More on Linear Regression
By the end of this section, you will be able to
(i) carry out a linear regression with Excel,
(ii) carry out a linear regression with GDC,
(iii) report the relevant information in a document, and
(iv) provide an interpretation of the results.
Linear regression can be easily carried out with Excel programme. We will simply enter our data X and Y into two columns in Excel. Here we look at an example where Kelvin carried out an experiment with certain solutions. He recorded the temperature and yield from the chemical reaction.
In Excel, we can do linear regression
with analysis by employing "The Analysis ToolPak."
To access The Analysis ToolPak, click Data Analysis in the Analysis group on the Data tab. If the Data Analysis command is not available, you need to load the Analysis ToolPak add-in program.
Load the Analysis ToolPak
1.Click the Microsoft Office Button and then click Excel Options.
2.Click Add-ins, and then in the Manage box, select Excel Add-ins.
4.In the Add-Ins available box, select the Analysis ToolPak check box, and then click OK.
Tip: If Analysis ToolPak is not listed in the Add-Ins available box, click Browse to locate it.
If you are prompted that the Analysis ToolPak is not currently installed on your computer, click Yes to install it.
The Analysis ToolPak, click Data Analysis in the Analysis group on the Data
tab and select Regression (see Excel Screen 1 below). Then you select the
appropriate column as your x and y as in Excel Screen 2 below. Later select
the box "Label" if the first row of the above table with headings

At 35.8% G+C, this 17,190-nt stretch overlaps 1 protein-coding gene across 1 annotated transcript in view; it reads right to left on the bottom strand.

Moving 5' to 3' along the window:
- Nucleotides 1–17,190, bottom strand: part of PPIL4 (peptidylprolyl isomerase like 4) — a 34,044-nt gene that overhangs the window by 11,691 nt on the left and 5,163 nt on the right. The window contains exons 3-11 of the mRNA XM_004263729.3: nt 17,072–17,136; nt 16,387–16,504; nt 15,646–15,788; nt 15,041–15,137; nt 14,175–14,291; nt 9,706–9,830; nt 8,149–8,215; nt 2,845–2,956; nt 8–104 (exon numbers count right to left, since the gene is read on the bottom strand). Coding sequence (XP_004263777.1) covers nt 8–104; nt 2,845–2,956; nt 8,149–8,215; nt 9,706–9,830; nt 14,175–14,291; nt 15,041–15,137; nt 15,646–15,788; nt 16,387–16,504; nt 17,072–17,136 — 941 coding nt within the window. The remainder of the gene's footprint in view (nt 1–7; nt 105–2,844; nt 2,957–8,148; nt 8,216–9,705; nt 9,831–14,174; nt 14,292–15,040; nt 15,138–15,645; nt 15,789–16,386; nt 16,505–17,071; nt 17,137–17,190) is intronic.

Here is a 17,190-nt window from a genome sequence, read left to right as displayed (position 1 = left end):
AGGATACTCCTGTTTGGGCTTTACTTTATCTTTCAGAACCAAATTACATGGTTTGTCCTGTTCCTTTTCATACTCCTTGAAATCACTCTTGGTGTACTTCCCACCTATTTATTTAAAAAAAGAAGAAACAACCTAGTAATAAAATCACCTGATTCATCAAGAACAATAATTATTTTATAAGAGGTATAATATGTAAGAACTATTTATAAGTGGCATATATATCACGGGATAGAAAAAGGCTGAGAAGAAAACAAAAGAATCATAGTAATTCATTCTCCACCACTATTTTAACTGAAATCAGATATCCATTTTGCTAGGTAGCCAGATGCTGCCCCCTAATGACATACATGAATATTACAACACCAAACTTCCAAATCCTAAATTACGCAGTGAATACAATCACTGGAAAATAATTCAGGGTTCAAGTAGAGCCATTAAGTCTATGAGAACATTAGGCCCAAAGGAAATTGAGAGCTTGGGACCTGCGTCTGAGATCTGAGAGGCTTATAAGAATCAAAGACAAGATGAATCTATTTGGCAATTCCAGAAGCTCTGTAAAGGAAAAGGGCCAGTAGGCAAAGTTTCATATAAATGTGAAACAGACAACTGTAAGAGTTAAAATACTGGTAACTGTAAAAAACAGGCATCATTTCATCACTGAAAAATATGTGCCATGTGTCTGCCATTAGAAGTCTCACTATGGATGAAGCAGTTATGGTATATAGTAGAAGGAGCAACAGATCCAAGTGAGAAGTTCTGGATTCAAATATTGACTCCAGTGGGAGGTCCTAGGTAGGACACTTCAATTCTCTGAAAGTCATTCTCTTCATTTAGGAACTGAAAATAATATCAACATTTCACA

is also selected.
Excel Screen 1.
Excel Screen 2.
the Excel output.
The coefficient of correlation is given as "Multiple R" in this output (r ≈ 0.928).
is just the square of coefficient of correlation. In this example, r2
If r2 = 1 then our data fit the regression line perfectly and the line has positive slope. If r2 = -1 then our data fit the regression line perfectly and the line has negative slope. A no fit is suggested by r2 = 0.
The value r2 tell us how the regressor (X variable) explains the variation in the dependent variable (Y). Thus, r2 tells us how best these data fit a linear line.
Adjusted R square
is used when you have two or more
regressors (independent or x variables).
value (a) is -3.50 and the coefficient for temperature (b) is 0.04.
That is Y = -3.50 + 0.04X.
We then need to consider whether -3.50 and 0.04 are significant or not. We can determine this by considering their P-values. The reported P-value in EXCEL is actually P-value = P(|calculated t stat|<t) that is the area underneath the curve at both ends of the tail. The P-value for intercept is 0.029. In another word, there is only 2.9 % chance of wrongly rejected the null hypothesis that the coefficient is zero when indeed this is the case (the null hypothesis is actually true). In statistics, we often take a value to be significant if this p-value is less than 0.05. That is, 5 % risk of wrongly rejecting the null hypothesis when the null hypothesis is true is normally considered as acceptable. A risk-taker could decide to raise this to 10% but very rarely statisticians will consider anything above 10% as acceptable. Looking at the above p-values, we see that the coefficient of intercept is not significant at 5% level that it is not significantly different from zero. The coefficient of temperature is however significant at 5% level.
Read more about T-test for coefficient.
The significance F in the ANOVA section
tells us whether or not the model, in this case Y = a + β X is significant?
For the model to be significant, we need to reject the hypothesis that β=0 . Statisticians will usually reject the null hypothesis that β=0 when the p-value of the F statistics is smaller than 0.05. Statisticians will sometimes consider a model of moderate significant if the p-value is less than 0.10. A p-value greater than 0.10 will almost always suggest that the linear model Y = a + β X is not acceptable. This F test is often used to test the null hypothesis that the true slope coefficients β2 = β3 = ... = βk in a linear model Y = β2+ β2X2 + β3X3 + ...+βkXk are simultaneously zero. The alternative hypothesis is the true slope coefficients are not simultaneously zero.